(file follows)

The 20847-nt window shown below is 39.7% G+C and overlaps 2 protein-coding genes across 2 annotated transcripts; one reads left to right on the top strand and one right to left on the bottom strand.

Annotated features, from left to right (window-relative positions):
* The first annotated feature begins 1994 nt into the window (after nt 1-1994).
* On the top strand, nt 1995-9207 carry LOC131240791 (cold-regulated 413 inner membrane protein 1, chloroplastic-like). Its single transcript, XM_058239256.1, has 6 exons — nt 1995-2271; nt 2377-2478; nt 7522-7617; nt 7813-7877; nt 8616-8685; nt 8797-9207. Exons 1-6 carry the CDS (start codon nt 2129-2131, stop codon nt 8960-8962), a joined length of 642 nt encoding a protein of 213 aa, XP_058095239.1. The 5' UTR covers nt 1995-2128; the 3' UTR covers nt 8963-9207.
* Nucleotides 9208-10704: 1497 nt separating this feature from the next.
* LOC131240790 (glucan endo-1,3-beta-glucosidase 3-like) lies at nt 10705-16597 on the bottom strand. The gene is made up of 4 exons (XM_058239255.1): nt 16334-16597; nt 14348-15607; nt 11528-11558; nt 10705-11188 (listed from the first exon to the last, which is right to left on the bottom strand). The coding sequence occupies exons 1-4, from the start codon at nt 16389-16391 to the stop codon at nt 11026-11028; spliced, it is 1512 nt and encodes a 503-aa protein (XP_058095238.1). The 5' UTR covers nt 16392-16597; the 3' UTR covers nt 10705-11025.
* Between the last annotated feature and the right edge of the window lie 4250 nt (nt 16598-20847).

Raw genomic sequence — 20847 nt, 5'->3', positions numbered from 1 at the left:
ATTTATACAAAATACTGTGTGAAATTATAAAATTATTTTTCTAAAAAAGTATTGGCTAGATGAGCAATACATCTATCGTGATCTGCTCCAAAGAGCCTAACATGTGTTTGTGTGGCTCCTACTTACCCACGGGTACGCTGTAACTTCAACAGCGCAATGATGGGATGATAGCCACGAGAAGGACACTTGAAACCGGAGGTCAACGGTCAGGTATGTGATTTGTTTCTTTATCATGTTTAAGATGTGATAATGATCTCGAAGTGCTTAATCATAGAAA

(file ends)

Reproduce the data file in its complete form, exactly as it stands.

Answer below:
The 20847-nt window shown below is 39.7% G+C and overlaps 2 protein-coding genes across 2 annotated transcripts; one reads left to right on the top strand and one right to left on the bottom strand.

Annotated features, from left to right (window-relative positions):
* The first annotated feature begins 1994 nt into the window (after nt 1-1994).
* On the top strand, nt 1995-9207 carry LOC131240791 (cold-regulated 413 inner membrane protein 1, chloroplastic-like). Its single transcript, XM_058239256.1, has 6 exons — nt 1995-2271; nt 2377-2478; nt 7522-7617; nt 7813-7877; nt 8616-8685; nt 8797-9207. Exons 1-6 carry the CDS (start codon nt 2129-2131, stop codon nt 8960-8962), a joined length of 642 nt encoding a protein of 213 aa, XP_058095239.1. The 5' UTR covers nt 1995-2128; the 3' UTR covers nt 8963-9207.
* Nucleotides 9208-10704: 1497 nt separating this feature from the next.
* LOC131240790 (glucan endo-1,3-beta-glucosidase 3-like) lies at nt 10705-16597 on the bottom strand. The gene is made up of 4 exons (XM_058239255.1): nt 16334-16597; nt 14348-15607; nt 11528-11558; nt 10705-11188 (listed from the first exon to the last, which is right to left on the bottom strand). The coding sequence occupies exons 1-4, from the start codon at nt 16389-16391 to the stop codon at nt 11026-11028; spliced, it is 1512 nt and encodes a 503-aa protein (XP_058095238.1). The 5' UTR covers nt 16392-16597; the 3' UTR covers nt 10705-11025.
* Between the last annotated feature and the right edge of the window lie 4250 nt (nt 16598-20847).

Raw genomic sequence — 20847 nt, 5'->3', positions numbered from 1 at the left:
ATTTATACAAAATACTGTGTGAAATTATAAAATTATTTTTCTAAAAAAGTATTGGCTAGATGAGCAATACATCTATCGTGATCTGCTCCAAAGAGCCTAACATGTGTTTGTGTGGCTCCTACTTACCCACGGGTACGCTGTAACTTCAACAGCGCAATGATGGGATGATAGCCACGAGAAGGACACTTGAAACCGGAGGTCAACGGTCAGGTATGTGATTTGTTTCTTTATCATGTTTAAGATGTGATAATGATCTCGAAGTGCTTAATCATAGAAA